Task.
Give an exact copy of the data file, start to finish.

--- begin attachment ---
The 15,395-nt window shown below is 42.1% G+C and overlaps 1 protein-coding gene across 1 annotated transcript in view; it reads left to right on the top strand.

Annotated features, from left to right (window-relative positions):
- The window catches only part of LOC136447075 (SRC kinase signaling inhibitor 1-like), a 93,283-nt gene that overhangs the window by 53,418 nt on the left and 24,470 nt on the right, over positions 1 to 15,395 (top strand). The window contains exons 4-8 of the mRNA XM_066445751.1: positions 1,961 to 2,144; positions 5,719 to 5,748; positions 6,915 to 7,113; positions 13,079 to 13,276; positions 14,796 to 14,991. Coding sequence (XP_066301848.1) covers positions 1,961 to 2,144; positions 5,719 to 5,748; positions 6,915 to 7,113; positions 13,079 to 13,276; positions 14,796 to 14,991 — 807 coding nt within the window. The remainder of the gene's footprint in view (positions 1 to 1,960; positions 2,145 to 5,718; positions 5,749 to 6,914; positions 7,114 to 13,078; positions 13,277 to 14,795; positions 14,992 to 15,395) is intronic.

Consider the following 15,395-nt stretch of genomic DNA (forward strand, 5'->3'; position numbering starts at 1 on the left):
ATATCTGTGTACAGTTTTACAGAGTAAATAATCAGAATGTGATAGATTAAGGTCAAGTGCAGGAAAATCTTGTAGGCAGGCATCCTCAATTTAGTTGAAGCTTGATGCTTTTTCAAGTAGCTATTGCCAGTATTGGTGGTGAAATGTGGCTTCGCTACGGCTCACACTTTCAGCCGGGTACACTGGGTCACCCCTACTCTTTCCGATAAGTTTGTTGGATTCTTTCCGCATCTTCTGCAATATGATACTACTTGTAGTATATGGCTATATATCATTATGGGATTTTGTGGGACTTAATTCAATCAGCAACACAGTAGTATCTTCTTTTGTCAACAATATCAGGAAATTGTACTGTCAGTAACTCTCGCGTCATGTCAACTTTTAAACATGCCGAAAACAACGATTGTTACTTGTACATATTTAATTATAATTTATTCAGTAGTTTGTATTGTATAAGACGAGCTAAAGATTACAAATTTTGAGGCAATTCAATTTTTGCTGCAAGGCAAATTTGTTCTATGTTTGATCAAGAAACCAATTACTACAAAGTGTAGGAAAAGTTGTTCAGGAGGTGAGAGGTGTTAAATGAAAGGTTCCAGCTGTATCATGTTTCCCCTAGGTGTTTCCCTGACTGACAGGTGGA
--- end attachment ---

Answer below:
The 15,395-nt window shown below is 42.1% G+C and overlaps 1 protein-coding gene across 1 annotated transcript in view; it reads left to right on the top strand.

Annotated features, from left to right (window-relative positions):
- The window catches only part of LOC136447075 (SRC kinase signaling inhibitor 1-like), a 93,283-nt gene that overhangs the window by 53,418 nt on the left and 24,470 nt on the right, over positions 1 to 15,395 (top strand). The window contains exons 4-8 of the mRNA XM_066445751.1: positions 1,961 to 2,144; positions 5,719 to 5,748; positions 6,915 to 7,113; positions 13,079 to 13,276; positions 14,796 to 14,991. Coding sequence (XP_066301848.1) covers positions 1,961 to 2,144; positions 5,719 to 5,748; positions 6,915 to 7,113; positions 13,079 to 13,276; positions 14,796 to 14,991 — 807 coding nt within the window. The remainder of the gene's footprint in view (positions 1 to 1,960; positions 2,145 to 5,718; positions 5,749 to 6,914; positions 7,114 to 13,078; positions 13,277 to 14,795; positions 14,992 to 15,395) is intronic.

Consider the following 15,395-nt stretch of genomic DNA (forward strand, 5'->3'; position numbering starts at 1 on the left):
ATATCTGTGTACAGTTTTACAGAGTAAATAATCAGAATGTGATAGATTAAGGTCAAGTGCAGGAAAATCTTGTAGGCAGGCATCCTCAATTTAGTTGAAGCTTGATGCTTTTTCAAGTAGCTATTGCCAGTATTGGTGGTGAAATGTGGCTTCGCTACGGCTCACACTTTCAGCCGGGTACACTGGGTCACCCCTACTCTTTCCGATAAGTTTGTTGGATTCTTTCCGCATCTTCTGCAATATGATACTACTTGTAGTATATGGCTATATATCATTATGGGATTTTGTGGGACTTAATTCAATCAGCAACACAGTAGTATCTTCTTTTGTCAACAATATCAGGAAATTGTACTGTCAGTAACTCTCGCGTCATGTCAACTTTTAAACATGCCGAAAACAACGATTGTTACTTGTACATATTTAATTATAATTTATTCAGTAGTTTGTATTGTATAAGACGAGCTAAAGATTACAAATTTTGAGGCAATTCAATTTTTGCTGCAAGGCAAATTTGTTCTATGTTTGATCAAGAAACCAATTACTACAAAGTGTAGGAAAAGTTGTTCAGGAGGTGAGAGGTGTTAAATGAAAGGTTCCAGCTGTATCATGTTTCCCCTAGGTGTTTCCCTGACTGACAGGTGGA